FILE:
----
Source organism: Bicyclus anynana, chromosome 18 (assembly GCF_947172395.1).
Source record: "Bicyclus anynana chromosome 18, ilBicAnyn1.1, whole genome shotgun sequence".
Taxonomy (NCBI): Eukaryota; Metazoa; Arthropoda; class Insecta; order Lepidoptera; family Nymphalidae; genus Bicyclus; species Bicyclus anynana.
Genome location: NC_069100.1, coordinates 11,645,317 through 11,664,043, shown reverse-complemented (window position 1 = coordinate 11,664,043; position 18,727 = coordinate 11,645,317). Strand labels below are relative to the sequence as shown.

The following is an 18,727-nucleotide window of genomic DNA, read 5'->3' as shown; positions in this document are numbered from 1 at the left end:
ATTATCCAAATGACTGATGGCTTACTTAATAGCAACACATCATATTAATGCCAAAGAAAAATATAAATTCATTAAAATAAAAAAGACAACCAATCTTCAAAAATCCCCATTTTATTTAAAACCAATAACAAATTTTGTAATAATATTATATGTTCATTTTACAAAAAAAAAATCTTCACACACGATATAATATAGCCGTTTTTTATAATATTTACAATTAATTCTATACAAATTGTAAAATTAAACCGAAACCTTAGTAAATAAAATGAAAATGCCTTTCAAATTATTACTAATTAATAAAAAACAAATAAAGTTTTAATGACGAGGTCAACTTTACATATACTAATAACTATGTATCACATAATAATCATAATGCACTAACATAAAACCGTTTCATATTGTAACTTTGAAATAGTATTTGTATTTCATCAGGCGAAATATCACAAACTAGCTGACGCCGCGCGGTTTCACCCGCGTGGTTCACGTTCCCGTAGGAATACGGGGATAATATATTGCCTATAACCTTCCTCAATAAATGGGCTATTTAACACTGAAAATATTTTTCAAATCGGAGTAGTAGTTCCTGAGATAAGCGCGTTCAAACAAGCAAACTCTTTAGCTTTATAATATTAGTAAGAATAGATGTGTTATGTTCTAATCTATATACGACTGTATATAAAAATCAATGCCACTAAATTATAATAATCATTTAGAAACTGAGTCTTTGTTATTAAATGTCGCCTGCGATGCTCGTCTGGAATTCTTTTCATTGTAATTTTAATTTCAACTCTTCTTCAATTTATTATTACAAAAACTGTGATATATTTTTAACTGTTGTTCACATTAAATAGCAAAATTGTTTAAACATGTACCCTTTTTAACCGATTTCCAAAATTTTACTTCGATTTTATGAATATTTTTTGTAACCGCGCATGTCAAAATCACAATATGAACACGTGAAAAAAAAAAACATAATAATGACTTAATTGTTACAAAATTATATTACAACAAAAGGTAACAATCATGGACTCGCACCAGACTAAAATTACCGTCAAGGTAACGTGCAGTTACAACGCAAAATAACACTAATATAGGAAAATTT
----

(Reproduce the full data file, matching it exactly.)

Source organism: Bicyclus anynana, chromosome 18 (assembly GCF_947172395.1).
Source record: "Bicyclus anynana chromosome 18, ilBicAnyn1.1, whole genome shotgun sequence".
Taxonomy (NCBI): Eukaryota; Metazoa; Arthropoda; class Insecta; order Lepidoptera; family Nymphalidae; genus Bicyclus; species Bicyclus anynana.
Genome location: NC_069100.1, coordinates 11,645,317 through 11,664,043, shown reverse-complemented (window position 1 = coordinate 11,664,043; position 18,727 = coordinate 11,645,317). Strand labels below are relative to the sequence as shown.

The following is an 18,727-nucleotide window of genomic DNA, read 5'->3' as shown; positions in this document are numbered from 1 at the left end:
ATTATCCAAATGACTGATGGCTTACTTAATAGCAACACATCATATTAATGCCAAAGAAAAATATAAATTCATTAAAATAAAAAAGACAACCAATCTTCAAAAATCCCCATTTTATTTAAAACCAATAACAAATTTTGTAATAATATTATATGTTCATTTTACAAAAAAAAAATCTTCACACACGATATAATATAGCCGTTTTTTATAATATTTACAATTAATTCTATACAAATTGTAAAATTAAACCGAAACCTTAGTAAATAAAATGAAAATGCCTTTCAAATTATTACTAATTAATAAAAAACAAATAAAGTTTTAATGACGAGGTCAACTTTACATATACTAATAACTATGTATCACATAATAATCATAATGCACTAACATAAAACCGTTTCATATTGTAACTTTGAAATAGTATTTGTATTTCATCAGGCGAAATATCACAAACTAGCTGACGCCGCGCGGTTTCACCCGCGTGGTTCACGTTCCCGTAGGAATACGGGGATAATATATTGCCTATAACCTTCCTCAATAAATGGGCTATTTAACACTGAAAATATTTTTCAAATCGGAGTAGTAGTTCCTGAGATAAGCGCGTTCAAACAAGCAAACTCTTTAGCTTTATAATATTAGTAAGAATAGATGTGTTATGTTCTAATCTATATACGACTGTATATAAAAATCAATGCCACTAAATTATAATAATCATTTAGAAACTGAGTCTTTGTTATTAAATGTCGCCTGCGATGCTCGTCTGGAATTCTTTTCATTGTAATTTTAATTTCAACTCTTCTTCAATTTATTATTACAAAAACTGTGATATATTTTTAACTGTTGTTCACATTAAATAGCAAAATTGTTTAAACATGTACCCTTTTTAACCGATTTCCAAAATTTTACTTCGATTTTATGAATATTTTTTGTAACCGCGCATGTCAAAATCACAATATGAACACGTGAAAAAAAAAAACATAATAATGACTTAATTGTTACAAAATTATATTACAACAAAAGGTAACAATCATGGACTCGCACCAGACTAAAATTACCGTCAAGGTAACGTGCAGTTACAACGCAAAATAACACTAATATAGGAAAATTT